Purpose: The region-of-interest (ROI) selection and evaluation is one of the key factors in the successful evaluation of radiological images. However, the presence of noise in images may lead to incorrect diagnosis. The aim of this study was to test the hypothesis that the weighting by error estimation in ROI assessment might significantly improve the validity of the results. Methods: As a model, the data maps of the transverse relaxation time constants (T 2) from patients who underwent a matrix-associated chondrocyte transplantation procedure on the femoral condyle were analyzed. Artificial noise with a Rician density probability distribution was added to each TE image. ROIs were processed either as a regular arithmetic mean or as a weighted mean, in which weighted coefficients were calculated with regard to fitting error estimates [coefficient of determination (R2); root mean squared error (RMSE), mean absolute error (MSE), mean squared error (MAE), and chi-squared error (χ2)]. Results: The global T2 values in repair tissue (mean±standard deviation, 62±7 ms; range 51-70 ms) and in healthy cartilage (mean±SD, 49±6 ms; range 40-60 ms) were significantly different (p<0.001). With a 45% or greater decrease from the original SNR value (corresponding to a noise level of 35% of random value), the statistical significance was lost (P>0.05); however, the use of the coefficient of determination (R2) as a correction factor was able to maintain the p-value of <0.05 up to a 56% decrease from the original SNR value. Conclusions: The results of this study can prospectively be applied in a wide range of radiological imaging techniques in cases when error estimation is possible. Our analysis on MR images with artificially added noise showed that utilization of the correlation of determination (R2) as a weighting parameter in ROI evaluation may significantly improve the differentiation between native and transplanted cartilage tissue in noisy images. This could be an added benefit in the non-invasive monitoring of the post-operative status of patients with cartilage transplants if the MR images are not ideal (e.g., lower field strength or lower SNR).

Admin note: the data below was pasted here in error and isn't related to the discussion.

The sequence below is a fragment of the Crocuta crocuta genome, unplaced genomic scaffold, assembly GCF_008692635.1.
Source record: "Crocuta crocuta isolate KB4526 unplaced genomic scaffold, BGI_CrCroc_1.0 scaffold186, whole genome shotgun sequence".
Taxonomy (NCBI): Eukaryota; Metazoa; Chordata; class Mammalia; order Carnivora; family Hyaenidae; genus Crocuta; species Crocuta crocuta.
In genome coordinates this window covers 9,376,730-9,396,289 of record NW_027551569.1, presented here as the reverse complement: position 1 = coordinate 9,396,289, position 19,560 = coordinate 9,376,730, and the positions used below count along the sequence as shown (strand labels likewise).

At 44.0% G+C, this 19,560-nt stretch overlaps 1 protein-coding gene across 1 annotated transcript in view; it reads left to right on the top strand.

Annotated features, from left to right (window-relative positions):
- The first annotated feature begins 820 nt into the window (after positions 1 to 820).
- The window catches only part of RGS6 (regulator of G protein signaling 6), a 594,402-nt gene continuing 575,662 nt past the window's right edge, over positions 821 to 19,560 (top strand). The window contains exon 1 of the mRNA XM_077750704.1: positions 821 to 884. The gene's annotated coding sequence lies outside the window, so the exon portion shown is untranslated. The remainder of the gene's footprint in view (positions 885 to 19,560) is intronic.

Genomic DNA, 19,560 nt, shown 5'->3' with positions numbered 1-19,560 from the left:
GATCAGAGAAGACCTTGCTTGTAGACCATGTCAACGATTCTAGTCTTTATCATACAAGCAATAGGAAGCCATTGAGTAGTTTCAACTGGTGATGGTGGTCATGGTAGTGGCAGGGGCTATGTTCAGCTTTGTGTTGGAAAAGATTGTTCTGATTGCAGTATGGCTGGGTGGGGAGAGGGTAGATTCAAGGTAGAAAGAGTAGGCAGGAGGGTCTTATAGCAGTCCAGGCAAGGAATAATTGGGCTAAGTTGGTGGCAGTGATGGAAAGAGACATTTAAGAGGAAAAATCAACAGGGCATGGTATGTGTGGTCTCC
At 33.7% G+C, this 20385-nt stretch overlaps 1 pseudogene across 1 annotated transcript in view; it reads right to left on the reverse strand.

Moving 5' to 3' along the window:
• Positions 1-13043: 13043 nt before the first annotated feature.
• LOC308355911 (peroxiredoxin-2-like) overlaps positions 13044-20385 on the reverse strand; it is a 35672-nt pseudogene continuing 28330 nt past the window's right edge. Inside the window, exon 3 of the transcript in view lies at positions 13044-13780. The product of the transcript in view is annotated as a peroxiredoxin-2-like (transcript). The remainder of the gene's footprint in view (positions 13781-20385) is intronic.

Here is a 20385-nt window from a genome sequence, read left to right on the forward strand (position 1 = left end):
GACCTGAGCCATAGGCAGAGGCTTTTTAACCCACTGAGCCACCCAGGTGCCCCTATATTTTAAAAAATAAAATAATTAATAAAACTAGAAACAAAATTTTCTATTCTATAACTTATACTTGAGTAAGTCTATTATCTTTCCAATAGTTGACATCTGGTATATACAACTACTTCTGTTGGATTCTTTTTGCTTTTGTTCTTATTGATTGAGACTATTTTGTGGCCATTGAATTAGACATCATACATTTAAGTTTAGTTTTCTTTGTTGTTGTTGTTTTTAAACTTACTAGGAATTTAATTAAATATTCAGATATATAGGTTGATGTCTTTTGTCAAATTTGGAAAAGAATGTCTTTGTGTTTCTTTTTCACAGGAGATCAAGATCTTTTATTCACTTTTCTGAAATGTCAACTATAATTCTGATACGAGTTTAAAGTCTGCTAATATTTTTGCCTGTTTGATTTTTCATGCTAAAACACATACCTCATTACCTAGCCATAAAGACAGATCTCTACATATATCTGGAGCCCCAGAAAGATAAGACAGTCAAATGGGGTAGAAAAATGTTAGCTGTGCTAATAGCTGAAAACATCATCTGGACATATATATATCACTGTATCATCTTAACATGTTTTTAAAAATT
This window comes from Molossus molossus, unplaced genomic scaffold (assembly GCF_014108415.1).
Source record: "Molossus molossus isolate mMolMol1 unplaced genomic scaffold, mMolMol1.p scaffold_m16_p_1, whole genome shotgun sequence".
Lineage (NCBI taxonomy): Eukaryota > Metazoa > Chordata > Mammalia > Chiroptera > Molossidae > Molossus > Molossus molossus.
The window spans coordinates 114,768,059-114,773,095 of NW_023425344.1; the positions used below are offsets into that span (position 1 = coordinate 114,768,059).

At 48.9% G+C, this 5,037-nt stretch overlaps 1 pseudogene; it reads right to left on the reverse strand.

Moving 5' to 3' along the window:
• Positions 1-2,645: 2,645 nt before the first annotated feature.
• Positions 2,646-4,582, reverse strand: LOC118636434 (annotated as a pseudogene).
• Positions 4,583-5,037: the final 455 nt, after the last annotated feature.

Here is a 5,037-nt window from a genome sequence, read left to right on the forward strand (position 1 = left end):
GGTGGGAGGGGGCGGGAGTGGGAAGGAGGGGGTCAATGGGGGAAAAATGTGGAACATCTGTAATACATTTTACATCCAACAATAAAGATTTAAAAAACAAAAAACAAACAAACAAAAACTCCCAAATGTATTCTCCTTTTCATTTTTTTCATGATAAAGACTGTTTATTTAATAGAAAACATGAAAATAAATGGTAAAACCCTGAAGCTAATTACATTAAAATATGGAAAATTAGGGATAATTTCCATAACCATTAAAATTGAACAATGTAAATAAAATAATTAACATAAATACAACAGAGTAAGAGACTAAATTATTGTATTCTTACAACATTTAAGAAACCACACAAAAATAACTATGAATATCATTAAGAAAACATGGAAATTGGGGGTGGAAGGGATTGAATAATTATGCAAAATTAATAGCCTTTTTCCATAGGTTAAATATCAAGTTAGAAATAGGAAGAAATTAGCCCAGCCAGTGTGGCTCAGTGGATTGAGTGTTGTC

Bibliographical noteFunding Information:
Funding for this study was provided by the Vienna Spots of Excellence des Wiener Wissenschafts-und Technologie-Fonds (WWTF)—Vienna Advanced Imaging Center (VIACLIC), the Austrian Science Fund (FWF) FWF-Project No. P-18110-B15, and the Slovak Scientific Grant Agency VEGA No. 2/0142/08.
- Coefficient of determination